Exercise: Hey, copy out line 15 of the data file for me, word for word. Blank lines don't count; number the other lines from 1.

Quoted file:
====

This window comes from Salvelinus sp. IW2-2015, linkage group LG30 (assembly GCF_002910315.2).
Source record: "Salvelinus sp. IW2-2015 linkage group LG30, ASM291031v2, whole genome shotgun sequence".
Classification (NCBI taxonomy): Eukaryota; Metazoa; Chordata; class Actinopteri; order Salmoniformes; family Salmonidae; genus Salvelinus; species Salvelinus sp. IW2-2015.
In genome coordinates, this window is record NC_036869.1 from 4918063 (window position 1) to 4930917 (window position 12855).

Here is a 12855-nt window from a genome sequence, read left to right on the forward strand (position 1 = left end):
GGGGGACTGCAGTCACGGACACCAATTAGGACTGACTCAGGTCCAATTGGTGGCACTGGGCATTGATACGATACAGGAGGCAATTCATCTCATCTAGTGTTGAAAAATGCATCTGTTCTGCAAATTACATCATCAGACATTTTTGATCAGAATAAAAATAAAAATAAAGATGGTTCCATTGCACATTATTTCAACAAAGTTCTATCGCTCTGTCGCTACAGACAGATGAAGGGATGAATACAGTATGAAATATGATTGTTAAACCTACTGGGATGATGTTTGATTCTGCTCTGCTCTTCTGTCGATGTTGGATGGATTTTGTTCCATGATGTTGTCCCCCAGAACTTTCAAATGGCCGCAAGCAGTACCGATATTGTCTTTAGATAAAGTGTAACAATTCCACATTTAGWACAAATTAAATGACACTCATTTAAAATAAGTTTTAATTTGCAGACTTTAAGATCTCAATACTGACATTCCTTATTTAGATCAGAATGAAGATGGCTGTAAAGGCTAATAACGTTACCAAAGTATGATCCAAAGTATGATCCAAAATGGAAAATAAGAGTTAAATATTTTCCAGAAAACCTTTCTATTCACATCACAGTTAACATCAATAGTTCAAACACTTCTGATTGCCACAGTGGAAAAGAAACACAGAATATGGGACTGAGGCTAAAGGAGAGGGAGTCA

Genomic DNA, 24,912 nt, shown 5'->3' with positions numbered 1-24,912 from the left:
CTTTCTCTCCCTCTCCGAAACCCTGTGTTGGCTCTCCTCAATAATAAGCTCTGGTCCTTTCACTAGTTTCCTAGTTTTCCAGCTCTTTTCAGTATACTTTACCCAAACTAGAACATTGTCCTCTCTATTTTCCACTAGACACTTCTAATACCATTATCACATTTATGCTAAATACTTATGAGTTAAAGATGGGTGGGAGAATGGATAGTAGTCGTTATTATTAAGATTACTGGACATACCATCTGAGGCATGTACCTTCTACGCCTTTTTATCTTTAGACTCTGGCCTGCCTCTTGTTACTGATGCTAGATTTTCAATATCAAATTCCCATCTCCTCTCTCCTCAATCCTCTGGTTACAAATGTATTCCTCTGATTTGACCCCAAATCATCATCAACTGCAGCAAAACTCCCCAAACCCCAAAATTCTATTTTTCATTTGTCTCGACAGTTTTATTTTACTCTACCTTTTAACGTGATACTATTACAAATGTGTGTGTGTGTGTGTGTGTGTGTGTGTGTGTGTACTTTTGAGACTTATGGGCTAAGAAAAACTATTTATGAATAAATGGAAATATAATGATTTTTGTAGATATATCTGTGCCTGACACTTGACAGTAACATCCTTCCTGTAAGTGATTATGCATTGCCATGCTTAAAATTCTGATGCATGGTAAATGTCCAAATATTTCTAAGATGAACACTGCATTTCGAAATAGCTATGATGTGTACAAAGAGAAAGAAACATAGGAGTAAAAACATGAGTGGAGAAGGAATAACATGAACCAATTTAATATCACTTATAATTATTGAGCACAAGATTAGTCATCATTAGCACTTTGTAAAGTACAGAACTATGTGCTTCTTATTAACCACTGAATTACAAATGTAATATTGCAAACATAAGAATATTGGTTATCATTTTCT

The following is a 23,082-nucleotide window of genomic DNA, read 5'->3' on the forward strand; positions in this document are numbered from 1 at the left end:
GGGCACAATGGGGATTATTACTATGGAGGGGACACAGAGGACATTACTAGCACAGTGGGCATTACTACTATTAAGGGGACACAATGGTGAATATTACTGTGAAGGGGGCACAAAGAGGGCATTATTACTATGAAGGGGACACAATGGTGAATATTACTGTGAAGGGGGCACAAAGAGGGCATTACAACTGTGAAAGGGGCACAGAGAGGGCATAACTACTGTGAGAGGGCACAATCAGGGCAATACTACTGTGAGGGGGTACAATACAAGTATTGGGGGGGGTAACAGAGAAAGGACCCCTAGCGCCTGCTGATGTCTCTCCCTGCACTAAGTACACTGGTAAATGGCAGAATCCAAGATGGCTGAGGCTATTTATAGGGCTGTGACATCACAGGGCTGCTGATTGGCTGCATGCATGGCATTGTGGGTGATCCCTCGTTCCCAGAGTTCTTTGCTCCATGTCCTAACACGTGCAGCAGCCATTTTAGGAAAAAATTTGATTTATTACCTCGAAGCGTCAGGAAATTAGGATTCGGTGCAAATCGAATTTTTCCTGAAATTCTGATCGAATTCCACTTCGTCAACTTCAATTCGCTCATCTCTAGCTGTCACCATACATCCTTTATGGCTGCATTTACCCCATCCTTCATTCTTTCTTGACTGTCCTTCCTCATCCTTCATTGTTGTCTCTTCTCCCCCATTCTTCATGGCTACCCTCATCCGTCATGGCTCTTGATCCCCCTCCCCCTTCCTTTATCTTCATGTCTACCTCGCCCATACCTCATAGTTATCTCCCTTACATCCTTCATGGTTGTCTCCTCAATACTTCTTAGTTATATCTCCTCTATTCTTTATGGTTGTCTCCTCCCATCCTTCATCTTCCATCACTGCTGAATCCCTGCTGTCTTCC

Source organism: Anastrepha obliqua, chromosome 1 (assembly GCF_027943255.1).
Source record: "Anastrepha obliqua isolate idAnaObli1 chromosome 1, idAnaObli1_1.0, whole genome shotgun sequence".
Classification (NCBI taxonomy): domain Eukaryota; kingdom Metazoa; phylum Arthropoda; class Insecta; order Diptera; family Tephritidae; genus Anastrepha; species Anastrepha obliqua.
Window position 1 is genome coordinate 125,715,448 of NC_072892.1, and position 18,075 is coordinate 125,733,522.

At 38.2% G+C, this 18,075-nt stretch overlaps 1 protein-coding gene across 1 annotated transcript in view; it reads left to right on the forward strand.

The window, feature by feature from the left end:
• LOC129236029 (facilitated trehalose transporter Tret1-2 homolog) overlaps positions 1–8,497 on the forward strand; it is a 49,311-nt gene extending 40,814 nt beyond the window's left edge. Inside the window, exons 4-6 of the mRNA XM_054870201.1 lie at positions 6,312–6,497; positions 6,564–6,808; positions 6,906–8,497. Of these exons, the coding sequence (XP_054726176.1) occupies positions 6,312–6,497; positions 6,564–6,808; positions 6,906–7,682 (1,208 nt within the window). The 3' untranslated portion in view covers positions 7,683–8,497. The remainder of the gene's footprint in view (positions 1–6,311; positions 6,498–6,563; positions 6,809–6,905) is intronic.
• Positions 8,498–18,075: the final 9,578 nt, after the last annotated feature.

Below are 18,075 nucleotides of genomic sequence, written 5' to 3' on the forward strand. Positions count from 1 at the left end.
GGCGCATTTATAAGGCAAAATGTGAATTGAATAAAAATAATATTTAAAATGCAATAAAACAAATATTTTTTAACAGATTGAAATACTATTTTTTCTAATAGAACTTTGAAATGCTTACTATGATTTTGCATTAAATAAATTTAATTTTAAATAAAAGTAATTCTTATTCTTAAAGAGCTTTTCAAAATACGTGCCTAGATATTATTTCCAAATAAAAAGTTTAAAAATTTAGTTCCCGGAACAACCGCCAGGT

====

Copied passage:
At 38.2% G+C, this 18,075-nt stretch overlaps 1 protein-coding gene across 1 annotated transcript in view; it reads left to right on the forward strand.